SARAH VINE: Shame on the Dame who sneers at Britain… If Hilary Mantel thinks Dover is unwelcoming towards refugees, she should spend some time in Sicily or Calabria
As someone who considers herself more than a little Italian, I couldn’t help raise an eyebrow when I read that, in an interview with the Roman newspaper La Repubblica, Dame Hilary Mantel had denounced the ‘ugly face of contemporary Britain’.
She railed against the ‘people on the beaches abusing exhausted refugees even as they scramble to the shore’.
I think most people would agree that humans should not abuse other humans. But if she thinks Dover is unwelcoming towards refugees, she should spend some time in Sicily or Calabria, or in the suburbs of Paris or Marseille.
After a few honest conversations, she might just find herself warming to the good people of East Kent.
As someone who considers herself more than a little Italian, I raised an eyebrow when I read that Dame Hilary Mantel (above) denounced the ‘ugly face of contemporary Britain’
Truth is, every nation has its ugly side.
Ireland, to which Dame Hilary wishes to escape the cultural hell-hole of Britain, recently mourned the deaths of more than 9,000 children in the country’s mother-and-baby homes between 1922 and 1998, a tragedy the Taoiseach, Micheál Martin, called a ‘dark, difficult, shameful chapter of very recent Irish history’.
Perhaps that sort of thing doesn’t bother Dame Hilary. Either way, she seems determined to signal her disapproval of a certain type of Britishness.
The monarchy as an institution baffles her; Brexiteers are ‘callow opportunists, insincere and devious’; and Boris Johnson ‘should not be in public life’.
Everything here is so utterly ghastly that she can see only one possible course of action: to pack her bags and ‘become a European again’. But what, exactly, does she mean by that?
It’s interesting that Mantel — who like so many people who voted to Remain and appear to have been unable to reconcile the reality of the 2016 Referendum result with their own overriding sense of entitlement and superiority — makes the same fundamental error as many other prominent Remainer intellectuals.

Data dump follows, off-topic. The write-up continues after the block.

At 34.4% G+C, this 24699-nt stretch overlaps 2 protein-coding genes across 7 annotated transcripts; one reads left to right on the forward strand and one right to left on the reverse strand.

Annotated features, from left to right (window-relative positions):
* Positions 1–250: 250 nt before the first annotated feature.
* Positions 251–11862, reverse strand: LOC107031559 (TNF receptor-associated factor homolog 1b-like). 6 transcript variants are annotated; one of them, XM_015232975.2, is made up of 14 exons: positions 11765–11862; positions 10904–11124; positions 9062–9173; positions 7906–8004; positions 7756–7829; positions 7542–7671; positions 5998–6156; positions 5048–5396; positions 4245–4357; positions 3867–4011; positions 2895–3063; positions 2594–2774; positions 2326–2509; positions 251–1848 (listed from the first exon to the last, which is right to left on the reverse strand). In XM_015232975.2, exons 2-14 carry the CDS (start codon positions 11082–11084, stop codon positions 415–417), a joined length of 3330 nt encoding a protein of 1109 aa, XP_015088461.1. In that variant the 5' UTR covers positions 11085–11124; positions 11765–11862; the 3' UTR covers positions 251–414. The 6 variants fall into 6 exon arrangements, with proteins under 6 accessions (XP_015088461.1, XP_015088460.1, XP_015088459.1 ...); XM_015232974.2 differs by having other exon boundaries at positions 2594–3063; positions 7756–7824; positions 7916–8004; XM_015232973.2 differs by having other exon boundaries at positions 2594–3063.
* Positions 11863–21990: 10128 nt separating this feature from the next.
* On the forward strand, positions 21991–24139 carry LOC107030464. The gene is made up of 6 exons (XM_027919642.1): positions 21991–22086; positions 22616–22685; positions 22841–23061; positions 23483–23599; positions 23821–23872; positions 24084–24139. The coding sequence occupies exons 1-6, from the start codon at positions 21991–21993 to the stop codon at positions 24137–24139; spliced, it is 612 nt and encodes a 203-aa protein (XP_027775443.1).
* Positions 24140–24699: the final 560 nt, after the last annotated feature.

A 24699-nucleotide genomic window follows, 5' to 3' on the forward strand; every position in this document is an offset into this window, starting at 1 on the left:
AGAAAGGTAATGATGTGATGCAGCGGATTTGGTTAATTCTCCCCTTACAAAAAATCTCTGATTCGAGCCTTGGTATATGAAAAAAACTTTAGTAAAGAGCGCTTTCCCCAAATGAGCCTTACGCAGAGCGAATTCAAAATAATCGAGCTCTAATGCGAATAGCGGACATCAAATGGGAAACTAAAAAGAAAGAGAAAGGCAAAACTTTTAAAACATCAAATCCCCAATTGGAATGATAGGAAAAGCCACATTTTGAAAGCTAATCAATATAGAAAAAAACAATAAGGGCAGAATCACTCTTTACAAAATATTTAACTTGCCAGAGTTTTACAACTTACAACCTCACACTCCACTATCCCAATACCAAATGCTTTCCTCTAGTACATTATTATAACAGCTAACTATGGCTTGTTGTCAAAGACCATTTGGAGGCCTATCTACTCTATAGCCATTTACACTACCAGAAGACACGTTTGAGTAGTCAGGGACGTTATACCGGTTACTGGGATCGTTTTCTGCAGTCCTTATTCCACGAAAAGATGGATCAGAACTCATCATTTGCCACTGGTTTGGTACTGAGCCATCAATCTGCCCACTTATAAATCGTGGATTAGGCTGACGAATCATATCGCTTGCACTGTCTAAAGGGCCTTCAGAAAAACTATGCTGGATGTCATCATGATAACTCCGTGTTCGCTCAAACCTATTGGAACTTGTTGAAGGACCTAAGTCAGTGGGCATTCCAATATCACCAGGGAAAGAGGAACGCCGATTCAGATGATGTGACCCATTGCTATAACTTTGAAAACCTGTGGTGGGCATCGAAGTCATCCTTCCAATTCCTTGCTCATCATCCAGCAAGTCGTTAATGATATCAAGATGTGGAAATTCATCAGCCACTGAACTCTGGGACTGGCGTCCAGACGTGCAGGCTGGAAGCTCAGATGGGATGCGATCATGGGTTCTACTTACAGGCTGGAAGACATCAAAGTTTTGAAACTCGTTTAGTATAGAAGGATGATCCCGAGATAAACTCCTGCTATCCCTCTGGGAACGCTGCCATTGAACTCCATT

The monarchy as an institution baffles Dame Mantel; Brexiteers are ‘callow opportunists, insincere and devious’; and Boris Johnson (pictured) ‘should not be in public life’
She confuses the EU — a relatively recent concept — with Europe itself: that is to say the many disparate nations, traditions and languages that stretch from Portugal to Finland and beyond, and to which, when I last checked the map, the UK still very much belongs.
She cannot ‘become a European again’ for the simple reason that she never stopped being one. She can, of course, adopt the nationality of an EU member state such as Ireland.
Truth is, every nation has its ugly side, says Sarah Vine (pictured)
But even that won’t solve her fundamental problem, which is that her post-referendum frustrations seem to have caused her to develop a deep-seated loathing of everything she, herself, represents.
Mantel is a Dame of the British Empire who says ‘the popularity of monarchy as an institution is something that baffles me’ and a writer who has made a career out of chronicling the history of these isles, which she believes to be ‘an artificial and precarious construct’.
Maybe it is; but it is arguably a good deal less artificial and precarious than a tenuous political and economic alliance that was formed less than 30 years ago.
Perhaps the solution is not for Dame Hilary to move to Ireland, but to the U.S., where the Duke and Duchess of Sussex seem to see no contradiction in trading off their British royal connections while simultaneously doing their best to bring the institution down. Dame Hilary should be right at home.
THIS IS MOTHERS’ RUIN
An estate agent who took her employer to a tribunal after he refused to let her work a four-day week and leave the office early to collect her child from nursery has been awarded £180,000 — more than her annual salary — in damages.
She claims she brought the case to ensure her daughter does not have ‘the same experience’ when she is older. In fact, she has ensured precisely the opposite: it’s thanks to people like her that small firms are so reluctant to employ women of childbearing age, in case they find themselves embroiled in similarly ruinous proceedings.
Truth is, some jobs just can’t be done part-time or on reduced hours.